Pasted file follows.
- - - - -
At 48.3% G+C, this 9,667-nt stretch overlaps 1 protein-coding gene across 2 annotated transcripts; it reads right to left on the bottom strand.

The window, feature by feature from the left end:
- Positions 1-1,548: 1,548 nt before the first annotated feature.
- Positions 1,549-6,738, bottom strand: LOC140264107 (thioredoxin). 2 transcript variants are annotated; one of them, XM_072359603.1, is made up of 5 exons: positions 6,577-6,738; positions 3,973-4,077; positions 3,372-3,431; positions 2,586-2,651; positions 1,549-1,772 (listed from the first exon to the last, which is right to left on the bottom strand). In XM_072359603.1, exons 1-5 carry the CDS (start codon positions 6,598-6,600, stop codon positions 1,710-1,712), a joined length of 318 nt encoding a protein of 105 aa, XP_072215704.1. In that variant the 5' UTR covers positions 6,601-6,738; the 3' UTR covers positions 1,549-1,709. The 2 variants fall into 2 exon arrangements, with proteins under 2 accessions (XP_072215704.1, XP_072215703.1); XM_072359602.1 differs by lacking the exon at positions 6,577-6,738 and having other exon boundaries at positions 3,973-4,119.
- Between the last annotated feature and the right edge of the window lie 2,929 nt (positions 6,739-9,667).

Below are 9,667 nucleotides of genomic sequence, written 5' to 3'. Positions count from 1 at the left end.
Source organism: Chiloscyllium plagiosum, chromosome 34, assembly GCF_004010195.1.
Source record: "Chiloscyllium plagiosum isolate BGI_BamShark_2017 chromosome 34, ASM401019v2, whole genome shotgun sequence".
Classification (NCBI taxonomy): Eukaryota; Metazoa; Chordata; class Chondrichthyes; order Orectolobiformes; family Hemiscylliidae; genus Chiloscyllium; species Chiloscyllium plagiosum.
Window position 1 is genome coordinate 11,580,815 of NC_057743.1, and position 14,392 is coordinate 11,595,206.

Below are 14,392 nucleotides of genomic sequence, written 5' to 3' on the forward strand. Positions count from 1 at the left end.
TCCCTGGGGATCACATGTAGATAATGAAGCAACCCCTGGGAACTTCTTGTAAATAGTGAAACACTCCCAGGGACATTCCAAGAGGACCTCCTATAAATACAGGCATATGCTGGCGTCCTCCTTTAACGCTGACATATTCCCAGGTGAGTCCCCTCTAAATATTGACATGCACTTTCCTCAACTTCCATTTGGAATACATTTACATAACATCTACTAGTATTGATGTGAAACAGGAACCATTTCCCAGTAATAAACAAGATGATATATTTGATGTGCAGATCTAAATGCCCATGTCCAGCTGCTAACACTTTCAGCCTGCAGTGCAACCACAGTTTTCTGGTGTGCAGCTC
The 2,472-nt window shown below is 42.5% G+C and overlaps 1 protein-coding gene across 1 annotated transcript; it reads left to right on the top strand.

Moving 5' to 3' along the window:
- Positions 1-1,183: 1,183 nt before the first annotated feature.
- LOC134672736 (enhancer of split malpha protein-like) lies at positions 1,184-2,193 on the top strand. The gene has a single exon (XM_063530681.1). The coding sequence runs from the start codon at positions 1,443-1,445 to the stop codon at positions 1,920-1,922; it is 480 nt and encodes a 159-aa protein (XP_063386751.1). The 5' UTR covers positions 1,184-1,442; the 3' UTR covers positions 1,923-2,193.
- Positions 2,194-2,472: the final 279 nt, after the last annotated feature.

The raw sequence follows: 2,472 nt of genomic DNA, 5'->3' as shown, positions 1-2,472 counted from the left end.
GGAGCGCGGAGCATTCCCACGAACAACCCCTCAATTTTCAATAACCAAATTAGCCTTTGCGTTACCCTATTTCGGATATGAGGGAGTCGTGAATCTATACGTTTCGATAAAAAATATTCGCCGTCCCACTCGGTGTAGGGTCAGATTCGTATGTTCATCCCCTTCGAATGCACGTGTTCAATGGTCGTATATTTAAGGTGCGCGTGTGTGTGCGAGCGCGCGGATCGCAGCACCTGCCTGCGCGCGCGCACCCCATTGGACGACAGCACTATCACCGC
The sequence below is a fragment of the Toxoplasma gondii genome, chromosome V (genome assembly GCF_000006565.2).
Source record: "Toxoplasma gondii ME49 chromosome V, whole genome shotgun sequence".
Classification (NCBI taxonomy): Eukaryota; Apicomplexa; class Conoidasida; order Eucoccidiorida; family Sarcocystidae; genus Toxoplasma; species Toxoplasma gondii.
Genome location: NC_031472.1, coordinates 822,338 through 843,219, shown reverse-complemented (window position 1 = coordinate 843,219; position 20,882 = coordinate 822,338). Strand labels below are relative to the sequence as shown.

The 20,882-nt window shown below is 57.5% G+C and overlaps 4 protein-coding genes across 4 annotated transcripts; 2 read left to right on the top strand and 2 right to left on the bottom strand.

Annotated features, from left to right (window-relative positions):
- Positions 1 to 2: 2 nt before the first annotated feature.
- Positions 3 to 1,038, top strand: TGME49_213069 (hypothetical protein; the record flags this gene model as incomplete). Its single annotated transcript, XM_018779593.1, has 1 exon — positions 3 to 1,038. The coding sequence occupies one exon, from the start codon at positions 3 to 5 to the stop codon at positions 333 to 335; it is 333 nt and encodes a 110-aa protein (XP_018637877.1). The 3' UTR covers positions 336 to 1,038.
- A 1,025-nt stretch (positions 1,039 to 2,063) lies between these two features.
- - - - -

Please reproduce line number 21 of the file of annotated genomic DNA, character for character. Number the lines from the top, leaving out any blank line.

Source record: "Toxoplasma gondii ME49 chromosome V, whole genome shotgun sequence".